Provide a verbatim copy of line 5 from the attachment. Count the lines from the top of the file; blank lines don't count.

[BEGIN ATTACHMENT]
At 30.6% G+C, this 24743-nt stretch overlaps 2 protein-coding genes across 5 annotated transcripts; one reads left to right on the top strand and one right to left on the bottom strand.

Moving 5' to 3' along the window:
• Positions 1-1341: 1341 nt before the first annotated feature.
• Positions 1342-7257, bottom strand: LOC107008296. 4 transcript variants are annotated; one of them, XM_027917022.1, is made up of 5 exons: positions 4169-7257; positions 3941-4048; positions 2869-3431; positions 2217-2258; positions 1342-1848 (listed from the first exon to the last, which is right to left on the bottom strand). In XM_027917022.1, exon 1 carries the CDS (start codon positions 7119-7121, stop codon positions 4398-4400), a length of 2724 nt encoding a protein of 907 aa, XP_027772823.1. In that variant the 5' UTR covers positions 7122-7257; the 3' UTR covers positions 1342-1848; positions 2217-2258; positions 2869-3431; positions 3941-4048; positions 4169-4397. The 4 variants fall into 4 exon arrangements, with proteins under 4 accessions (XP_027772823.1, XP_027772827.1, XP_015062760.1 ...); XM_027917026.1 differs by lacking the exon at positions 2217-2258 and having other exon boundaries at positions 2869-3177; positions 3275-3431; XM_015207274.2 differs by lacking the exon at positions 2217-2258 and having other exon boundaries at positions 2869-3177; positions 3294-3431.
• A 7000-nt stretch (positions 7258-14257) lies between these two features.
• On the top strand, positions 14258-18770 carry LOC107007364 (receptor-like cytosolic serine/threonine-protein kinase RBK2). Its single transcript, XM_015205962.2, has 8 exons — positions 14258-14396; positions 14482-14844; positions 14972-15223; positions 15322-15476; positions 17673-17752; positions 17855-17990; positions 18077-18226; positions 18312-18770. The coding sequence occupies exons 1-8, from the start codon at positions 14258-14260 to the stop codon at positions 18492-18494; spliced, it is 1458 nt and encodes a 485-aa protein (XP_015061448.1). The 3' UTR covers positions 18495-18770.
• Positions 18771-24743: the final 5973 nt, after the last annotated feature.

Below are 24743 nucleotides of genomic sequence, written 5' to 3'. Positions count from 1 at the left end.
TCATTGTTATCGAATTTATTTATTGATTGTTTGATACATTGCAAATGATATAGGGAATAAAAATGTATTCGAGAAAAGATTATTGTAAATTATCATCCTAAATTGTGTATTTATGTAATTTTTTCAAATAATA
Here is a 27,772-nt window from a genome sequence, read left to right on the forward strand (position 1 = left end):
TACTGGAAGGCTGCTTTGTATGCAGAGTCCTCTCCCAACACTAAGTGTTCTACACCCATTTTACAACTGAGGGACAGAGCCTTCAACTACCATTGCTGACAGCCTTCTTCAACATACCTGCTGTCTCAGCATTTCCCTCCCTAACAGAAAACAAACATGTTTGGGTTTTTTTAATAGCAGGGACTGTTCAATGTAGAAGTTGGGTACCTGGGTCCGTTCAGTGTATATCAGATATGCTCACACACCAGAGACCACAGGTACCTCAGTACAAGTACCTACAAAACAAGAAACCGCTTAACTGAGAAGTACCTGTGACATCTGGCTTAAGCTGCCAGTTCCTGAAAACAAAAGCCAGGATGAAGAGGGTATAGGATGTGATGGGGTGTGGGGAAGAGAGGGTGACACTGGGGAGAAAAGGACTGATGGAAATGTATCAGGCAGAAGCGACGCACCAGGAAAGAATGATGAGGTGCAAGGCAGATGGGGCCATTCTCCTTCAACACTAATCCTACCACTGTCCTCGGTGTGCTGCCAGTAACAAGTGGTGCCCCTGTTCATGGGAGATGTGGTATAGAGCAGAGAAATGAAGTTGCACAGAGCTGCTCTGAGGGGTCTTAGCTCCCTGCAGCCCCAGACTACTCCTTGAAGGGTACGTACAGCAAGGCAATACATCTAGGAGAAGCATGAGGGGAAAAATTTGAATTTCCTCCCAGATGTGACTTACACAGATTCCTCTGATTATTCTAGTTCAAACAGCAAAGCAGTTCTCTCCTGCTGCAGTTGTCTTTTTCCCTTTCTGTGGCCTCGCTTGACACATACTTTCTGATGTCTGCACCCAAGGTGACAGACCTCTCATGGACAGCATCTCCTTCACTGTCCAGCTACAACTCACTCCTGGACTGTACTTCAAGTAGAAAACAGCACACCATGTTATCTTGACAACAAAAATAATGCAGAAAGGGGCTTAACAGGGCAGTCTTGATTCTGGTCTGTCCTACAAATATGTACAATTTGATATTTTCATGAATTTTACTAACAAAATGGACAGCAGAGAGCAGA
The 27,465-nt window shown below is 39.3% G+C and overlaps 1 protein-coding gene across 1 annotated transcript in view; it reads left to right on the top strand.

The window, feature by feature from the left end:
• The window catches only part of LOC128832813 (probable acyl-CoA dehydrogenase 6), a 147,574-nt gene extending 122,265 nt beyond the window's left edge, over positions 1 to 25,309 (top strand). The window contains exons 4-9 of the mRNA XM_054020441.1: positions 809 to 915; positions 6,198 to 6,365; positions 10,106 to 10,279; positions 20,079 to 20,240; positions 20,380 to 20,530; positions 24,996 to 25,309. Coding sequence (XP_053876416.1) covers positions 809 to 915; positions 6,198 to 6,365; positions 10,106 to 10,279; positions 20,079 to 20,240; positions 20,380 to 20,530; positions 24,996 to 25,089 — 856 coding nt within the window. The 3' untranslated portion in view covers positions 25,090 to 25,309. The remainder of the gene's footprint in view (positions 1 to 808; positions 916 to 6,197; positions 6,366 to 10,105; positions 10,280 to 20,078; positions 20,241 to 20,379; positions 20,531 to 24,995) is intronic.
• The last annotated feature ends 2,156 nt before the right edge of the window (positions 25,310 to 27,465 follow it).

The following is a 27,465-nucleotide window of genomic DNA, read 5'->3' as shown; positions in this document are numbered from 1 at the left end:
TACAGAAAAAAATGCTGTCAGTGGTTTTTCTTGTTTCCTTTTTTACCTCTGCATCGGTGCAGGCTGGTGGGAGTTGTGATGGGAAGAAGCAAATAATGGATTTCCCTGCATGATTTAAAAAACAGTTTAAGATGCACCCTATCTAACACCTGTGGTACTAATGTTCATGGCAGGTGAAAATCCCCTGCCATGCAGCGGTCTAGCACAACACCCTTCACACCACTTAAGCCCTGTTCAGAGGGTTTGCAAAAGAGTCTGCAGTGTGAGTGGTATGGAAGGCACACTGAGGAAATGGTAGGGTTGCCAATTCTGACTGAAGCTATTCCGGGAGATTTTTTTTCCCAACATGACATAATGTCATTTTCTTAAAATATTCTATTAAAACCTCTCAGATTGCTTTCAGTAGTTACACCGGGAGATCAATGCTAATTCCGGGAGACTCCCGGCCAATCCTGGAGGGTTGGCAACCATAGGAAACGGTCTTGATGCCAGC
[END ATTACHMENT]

• A 7000-nt stretch (positions 7258-14257) lies between these two features.